Atmos. Chem. Phys. Discuss., 12, 935-982, 2012
www.atmos-chem-phys-discuss.net/12/935/2012/
doi:10.5194/acpd-12-935-2012
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This discussion paper has been under review for the journal Atmospheric Chemistry and Physics (ACP). Please refer to the corresponding final paper in ACP.
Seasonal variations of water-soluble organic carbon, dicarboxylic acids, ketoacids, and α-dicarbonyls in the central Himalayan aerosols
P. Hegde1,2 and K. Kawamura1
1Institute of Low Temperature Science, Hokkaido University, Sapporo, Japan
2Space Physics Laboratory, Vikram Sarabhai Space Centre, Trivandrum, India

Abstract. Aerosol samples were collected from a high elevation mountain site (Nainital, India; 1958 m a.s.l.) in the central Himalayas, which provide an isolated platform above the planetary boundary layer to better understand the composition of the remote continental troposphere. The samples were analyzed for water-soluble dicarboxylic acids (C2–C12) and related compounds (ketocarboxylic acids and α-dicarbonyls), as well as organic carbon, elemental carbon and water soluble organic carbon. The contributions of total dicarboxylic acids to total aerosol carbon during wintertime were 1.7 and 1.8%, for day and night, respectively whereas they significantly reduced during summer. Molecular distributions of diacids demonstrated that oxalic (C2) acid was the most abundant species followed by C4 and C3 diacids. The average concentrations of total diacids (433 ± 108 ng m−3), ketoacids (48 ± 23 ng m−3), and α-dicarbonyls (9 ± 4 ng m−3) were similar to those from Asian cities such as Tokyo, Beijing and Hong Kong. During summer season most of the organic species were several times more abundant than in winter. Phthalic acid, which originates from oxidation of polycyclic aromatic hydrocarbons such as naphthalene, was found to be 7 times higher in summer than winter. This feature has not been reported in atmospheric aerosols. Based on molecular distributions and air mass backward trajectories, we report that dicarboxylic acids and related compounds in Himalayan aerosols are influenced by the anthropogenic activities from highly populated Indo-Gangetic plain areas.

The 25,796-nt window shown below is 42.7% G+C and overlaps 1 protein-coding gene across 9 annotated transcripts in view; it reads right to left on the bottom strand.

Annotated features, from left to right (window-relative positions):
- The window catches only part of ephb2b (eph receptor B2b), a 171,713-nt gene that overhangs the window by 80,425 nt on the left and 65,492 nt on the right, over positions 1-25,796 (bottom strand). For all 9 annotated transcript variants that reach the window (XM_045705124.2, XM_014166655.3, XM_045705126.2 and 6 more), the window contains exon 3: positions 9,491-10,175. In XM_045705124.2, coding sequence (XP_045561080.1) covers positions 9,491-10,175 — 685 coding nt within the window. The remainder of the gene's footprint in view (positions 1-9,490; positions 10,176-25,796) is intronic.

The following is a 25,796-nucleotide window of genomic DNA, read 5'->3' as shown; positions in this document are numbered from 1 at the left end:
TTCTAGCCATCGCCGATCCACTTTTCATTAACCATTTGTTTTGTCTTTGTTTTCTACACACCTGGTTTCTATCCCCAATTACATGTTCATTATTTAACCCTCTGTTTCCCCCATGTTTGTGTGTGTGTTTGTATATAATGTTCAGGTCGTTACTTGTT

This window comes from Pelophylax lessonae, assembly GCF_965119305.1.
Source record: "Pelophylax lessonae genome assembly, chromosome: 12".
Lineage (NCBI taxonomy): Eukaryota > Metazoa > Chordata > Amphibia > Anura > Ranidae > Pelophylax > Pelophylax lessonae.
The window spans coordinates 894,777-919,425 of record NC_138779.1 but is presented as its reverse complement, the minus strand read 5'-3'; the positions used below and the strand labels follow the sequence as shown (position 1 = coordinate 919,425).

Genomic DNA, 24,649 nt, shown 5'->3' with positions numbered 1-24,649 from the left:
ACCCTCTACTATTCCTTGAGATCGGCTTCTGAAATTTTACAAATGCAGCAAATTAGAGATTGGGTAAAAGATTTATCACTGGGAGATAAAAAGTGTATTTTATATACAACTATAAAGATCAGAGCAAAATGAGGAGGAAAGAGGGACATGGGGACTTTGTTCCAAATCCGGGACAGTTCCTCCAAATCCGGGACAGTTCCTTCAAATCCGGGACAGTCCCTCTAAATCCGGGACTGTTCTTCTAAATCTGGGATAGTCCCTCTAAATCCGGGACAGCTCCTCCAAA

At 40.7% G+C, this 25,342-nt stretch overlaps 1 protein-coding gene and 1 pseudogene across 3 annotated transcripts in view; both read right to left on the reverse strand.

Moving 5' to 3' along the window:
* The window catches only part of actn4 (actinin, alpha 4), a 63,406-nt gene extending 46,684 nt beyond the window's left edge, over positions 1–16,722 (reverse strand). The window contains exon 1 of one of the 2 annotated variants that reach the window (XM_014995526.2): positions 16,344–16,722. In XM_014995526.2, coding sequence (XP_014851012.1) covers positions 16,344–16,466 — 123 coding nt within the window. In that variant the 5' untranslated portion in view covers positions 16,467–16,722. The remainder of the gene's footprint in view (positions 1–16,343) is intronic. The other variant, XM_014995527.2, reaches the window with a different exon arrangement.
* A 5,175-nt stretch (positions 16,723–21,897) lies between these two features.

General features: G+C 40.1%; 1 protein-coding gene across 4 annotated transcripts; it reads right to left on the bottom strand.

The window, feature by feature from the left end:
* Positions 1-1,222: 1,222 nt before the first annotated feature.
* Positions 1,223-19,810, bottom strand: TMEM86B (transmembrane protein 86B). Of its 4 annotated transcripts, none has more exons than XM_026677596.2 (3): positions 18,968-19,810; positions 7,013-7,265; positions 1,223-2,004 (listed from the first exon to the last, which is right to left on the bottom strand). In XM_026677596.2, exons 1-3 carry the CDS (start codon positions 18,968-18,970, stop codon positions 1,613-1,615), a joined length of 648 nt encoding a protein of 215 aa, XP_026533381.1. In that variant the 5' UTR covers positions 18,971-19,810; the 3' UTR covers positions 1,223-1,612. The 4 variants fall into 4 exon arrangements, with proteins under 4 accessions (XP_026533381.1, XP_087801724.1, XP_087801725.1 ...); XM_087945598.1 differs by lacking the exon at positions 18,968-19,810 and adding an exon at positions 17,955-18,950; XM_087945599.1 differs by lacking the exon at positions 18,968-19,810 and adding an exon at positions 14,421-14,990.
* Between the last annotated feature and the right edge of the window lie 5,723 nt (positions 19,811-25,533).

Citation: Hegde, P. and Kawamura, K.: Seasonal variations of water-soluble organic carbon, dicarboxylic acids, ketoacids, and α-dicarbonyls in the central Himalayan aerosols, Atmos. Chem. Phys. Discuss., 12, 935-982, doi:10.5194/acpd-12-935-2012, 2012.
 
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